Another advantage: By posting their projects, graduating students can ensure that their work is re-used. “I make my students put their source code, data and some readme files on SimTK before they graduate,” Fregly says. “That way a future student can go in and pick up where they left off. It makes continuity of projects easier.”
Social Networking with SimTK
Until now, SimTK has operated primarily as a hub-and-spoke system: A small subset of members contributed resources to the site and a large group of members downloaded them without interacting with each other. “We want to see it become a more interwoven network,” Ku says.
To that end, SimTK has implemented a few social networking tools. For example, the “Follow” button, one of the most recently added features, allows members to track a project either privately or publicly. The latter option places the members’ names on a list of followers that anyone can explore. “Now you’re able to interact with anyone who expresses an interest in the project, not just the project leads and key developers,” Ku says. “It’s a way to build the community and promote collaboration.”
The site also highlights recommendations of other projects to visit based on the project category, keywords, and the viewing behavior of other site visitors. This feature is already encouraging visitors to explore the other projects on SimTK: In the first year after it was implemented, total monthly project visits more than doubled (from 31,000 to 63,000) and 42 percent of project visits were made through the recommendation system. Ku hopes such features will also motivate visitors to host their own projects on the site.
Reproducibility in the Cloud
One major challenge of physics-based simulation is reproducibility—ensuring that researchers using the same data and software can get the same results.
To address this problem, Ku and Erdemir are working on offering members a cloud-based way to reproduce published results on SimTK. “We’re hoping to further lower the barrier to entry for modeling and simulation,” Erdemir says.
The feature enables users to launch a simulation by simply selecting a server, a model, and a specific software version from dropdown menus. When the results are available either for download or for browsing online, the user receives a notification. As a test case, Erdemir has created a template for running such simulations of OpenKnee. The interface allows users to run a simulation, perhaps apply a different load to the knee, and run a new simulation. Ku and Erdemir hope the cloud-based option will be up and running before the end of the year.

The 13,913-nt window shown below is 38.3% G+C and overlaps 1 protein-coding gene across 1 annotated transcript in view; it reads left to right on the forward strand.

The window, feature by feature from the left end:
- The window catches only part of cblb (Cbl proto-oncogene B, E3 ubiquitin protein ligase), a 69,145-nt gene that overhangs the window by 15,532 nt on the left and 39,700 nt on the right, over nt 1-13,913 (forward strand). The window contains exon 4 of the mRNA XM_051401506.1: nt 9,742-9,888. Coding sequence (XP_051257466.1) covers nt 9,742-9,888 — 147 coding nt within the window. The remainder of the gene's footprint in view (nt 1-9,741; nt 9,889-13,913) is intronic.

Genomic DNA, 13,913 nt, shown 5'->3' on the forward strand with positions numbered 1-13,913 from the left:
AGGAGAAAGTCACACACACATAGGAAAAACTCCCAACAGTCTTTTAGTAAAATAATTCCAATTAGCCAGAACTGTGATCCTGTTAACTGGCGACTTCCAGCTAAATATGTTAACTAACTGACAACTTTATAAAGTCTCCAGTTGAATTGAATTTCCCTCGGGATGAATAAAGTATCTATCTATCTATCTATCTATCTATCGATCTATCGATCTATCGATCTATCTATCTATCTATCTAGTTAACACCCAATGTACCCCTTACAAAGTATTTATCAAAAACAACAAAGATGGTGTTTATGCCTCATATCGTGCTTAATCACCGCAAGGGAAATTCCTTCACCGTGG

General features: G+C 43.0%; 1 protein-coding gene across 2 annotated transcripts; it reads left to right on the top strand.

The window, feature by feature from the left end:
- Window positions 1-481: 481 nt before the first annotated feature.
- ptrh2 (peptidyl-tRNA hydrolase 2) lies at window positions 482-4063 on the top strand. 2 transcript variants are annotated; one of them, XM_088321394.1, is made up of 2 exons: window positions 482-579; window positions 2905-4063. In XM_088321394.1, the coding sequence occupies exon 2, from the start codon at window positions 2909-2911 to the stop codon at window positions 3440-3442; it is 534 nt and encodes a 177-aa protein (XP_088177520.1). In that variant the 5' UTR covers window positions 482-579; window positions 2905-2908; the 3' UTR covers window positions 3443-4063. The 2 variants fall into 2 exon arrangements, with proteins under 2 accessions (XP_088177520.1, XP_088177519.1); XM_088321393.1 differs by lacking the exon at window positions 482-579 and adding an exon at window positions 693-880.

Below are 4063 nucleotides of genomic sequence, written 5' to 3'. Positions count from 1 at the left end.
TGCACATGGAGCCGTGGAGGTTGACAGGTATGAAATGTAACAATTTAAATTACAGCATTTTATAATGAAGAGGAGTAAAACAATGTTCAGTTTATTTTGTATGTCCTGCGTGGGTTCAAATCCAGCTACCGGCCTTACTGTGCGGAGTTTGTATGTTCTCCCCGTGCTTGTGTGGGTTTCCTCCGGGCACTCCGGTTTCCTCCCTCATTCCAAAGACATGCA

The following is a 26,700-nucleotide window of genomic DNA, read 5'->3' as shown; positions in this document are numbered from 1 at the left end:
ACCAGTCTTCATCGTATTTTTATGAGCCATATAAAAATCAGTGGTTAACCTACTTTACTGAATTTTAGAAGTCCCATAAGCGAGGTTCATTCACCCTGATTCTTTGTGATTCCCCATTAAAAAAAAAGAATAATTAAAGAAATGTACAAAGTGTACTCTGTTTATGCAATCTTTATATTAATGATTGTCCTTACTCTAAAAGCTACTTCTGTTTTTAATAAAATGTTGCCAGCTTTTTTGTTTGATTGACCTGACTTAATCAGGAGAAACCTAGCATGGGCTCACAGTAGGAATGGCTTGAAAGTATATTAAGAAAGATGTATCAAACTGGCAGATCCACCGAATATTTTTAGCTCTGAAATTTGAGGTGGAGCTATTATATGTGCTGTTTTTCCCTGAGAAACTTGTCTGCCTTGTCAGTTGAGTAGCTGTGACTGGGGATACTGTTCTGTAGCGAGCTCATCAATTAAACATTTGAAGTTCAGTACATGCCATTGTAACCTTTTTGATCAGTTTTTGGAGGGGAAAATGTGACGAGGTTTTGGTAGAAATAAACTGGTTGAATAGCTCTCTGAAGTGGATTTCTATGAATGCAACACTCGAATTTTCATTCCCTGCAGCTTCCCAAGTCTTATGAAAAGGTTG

Plug and Play Capability
In the coming year, SimTK will also include the ability to plug-and-play with other online applications. For example, several SimTK projects use GitHub as a way to collaborate on their source code. They might also use another site to track bugs and then they use SimTK to share the software. But SimTK could be the hub that provides ways to pipe information to and from these multiple places, Ku says. Some of the developers of the site’s largest projects on SimTK, such as OpenSim, OpenMM and SimVascular, are eager for this improvement. “Users and contributors alike will have one place to go to get quick updates; communicate; know where the project is headed,” Ku says.
SimTK: Past, Present and Future
SimTK was novel in 2005 when it started out, Ku says, but 10 years on, “technology and our users’ needs have changed, so SimTK is changing, too,” she says. Ku hopes the features now being added to SimTK will put it back at the forefront—well ahead of whatever other new new things might come along—and keep it relevant for the community of researchers that flock to its pages.
For a sneak peek of the new SimTK site, visit https://simtkalpha.stanford.edu.